Prudens futuri temporis exitum
Caliginosa nocte premit Deus,
Ridetque, si mortalis ultra
Our wise God hides in pitch-darke night
Of future time th’ event decreede,
And laughes at man, if man affright
Feare more than he to feare hath neede.
Ille potens sui
Lætqusue deget, cui licet in diem
Dixisse, vixi, cras vel atra
Nube polum pater occupato,
Vel sole puro.
He of himselfe lives merily,
Who each day, I have liv’d, can say,
To morrow let God charge the skie
With darke clouds, or faire sunne-shine-raye.
Lætus in præsens animus, quod ultra est,
For present time a mery minde
Hates to respect what is behinde.
And those which take this word in a contrary sense are in the wrong. Ista sic reciprocantur ut et si divinatio sit dii sint, et si dii sint sit divinatio. This consequence is so reciprocall as if there be any divination, there are Gods: and if there be Gods, there is divination. Much more wisely Pacuvius.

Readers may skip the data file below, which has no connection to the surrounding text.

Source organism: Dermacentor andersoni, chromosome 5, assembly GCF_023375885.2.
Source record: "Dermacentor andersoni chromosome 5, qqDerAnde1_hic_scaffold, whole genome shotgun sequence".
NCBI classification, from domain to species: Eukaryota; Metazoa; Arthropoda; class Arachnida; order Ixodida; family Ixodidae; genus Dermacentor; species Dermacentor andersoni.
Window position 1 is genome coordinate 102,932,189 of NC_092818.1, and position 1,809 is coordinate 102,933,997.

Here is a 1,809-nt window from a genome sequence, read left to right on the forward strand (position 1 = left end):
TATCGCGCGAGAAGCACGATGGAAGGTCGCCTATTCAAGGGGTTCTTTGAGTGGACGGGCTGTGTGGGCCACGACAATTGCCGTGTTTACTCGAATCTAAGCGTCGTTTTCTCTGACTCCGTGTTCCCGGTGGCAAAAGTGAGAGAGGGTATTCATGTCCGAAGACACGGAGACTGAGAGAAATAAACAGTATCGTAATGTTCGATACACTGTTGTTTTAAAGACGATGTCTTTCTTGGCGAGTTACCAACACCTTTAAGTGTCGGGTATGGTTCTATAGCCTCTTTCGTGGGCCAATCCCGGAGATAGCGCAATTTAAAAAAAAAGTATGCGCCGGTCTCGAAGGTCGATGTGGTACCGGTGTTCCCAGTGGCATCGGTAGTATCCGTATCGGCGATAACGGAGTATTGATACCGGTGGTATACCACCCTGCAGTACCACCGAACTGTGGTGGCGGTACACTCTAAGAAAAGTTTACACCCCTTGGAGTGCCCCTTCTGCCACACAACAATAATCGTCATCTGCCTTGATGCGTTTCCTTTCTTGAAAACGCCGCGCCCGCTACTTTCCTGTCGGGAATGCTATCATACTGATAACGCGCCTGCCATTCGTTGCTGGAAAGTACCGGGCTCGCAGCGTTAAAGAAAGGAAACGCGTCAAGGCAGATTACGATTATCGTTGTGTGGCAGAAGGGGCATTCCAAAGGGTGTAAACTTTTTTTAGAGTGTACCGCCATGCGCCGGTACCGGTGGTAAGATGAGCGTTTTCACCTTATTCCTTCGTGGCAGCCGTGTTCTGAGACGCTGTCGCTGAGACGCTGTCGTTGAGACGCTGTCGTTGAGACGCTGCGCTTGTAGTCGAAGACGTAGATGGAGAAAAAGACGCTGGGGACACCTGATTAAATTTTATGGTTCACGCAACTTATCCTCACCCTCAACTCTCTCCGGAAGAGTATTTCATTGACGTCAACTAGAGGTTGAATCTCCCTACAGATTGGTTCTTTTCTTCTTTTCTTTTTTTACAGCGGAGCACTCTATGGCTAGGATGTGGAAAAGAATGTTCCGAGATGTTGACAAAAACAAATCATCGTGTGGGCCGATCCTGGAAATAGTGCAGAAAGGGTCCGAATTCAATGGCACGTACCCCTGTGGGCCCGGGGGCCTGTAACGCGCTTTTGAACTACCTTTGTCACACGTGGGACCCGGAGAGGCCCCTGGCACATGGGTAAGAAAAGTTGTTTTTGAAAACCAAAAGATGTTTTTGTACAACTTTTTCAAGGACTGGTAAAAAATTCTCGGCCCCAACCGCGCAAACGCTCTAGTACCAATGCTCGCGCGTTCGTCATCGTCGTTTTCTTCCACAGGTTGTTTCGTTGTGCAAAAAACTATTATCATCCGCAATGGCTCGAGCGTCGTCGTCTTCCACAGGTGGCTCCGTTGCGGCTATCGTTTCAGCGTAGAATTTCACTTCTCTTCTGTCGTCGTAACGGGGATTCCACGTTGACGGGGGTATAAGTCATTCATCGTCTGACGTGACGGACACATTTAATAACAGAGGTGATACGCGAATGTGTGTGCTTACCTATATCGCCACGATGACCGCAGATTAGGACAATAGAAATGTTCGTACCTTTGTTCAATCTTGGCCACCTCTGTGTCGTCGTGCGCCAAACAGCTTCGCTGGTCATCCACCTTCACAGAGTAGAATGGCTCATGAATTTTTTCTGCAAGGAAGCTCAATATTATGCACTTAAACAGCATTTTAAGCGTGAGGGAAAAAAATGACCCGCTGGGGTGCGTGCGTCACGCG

Nam istis linguam avium intelligunt,
Plusque ex alieno jecoresapiunt, quam ex suo
Magis audiendum, quam auscultandum censeo.
Who understand what language birds expresse,
By their owne than beasts-livers knowing lesse,
They may be heard, not hearkned-to, I guesse.
This so famous art of divination of the Tuskanes grew thus. A husband-man digging very deepe intothe ground saw Tages, a demy-God appeare out of it, with an infantine face, yet fraught with an age-like wisdome. All men ranne to see him, and both his words and knowledgee were for many ages after remembred, and collected, containing the principles and meanes of this art. An of-spring sutable to her progresse.
I would rather direct affaires by the chance of dice, than by such frivolous dreames.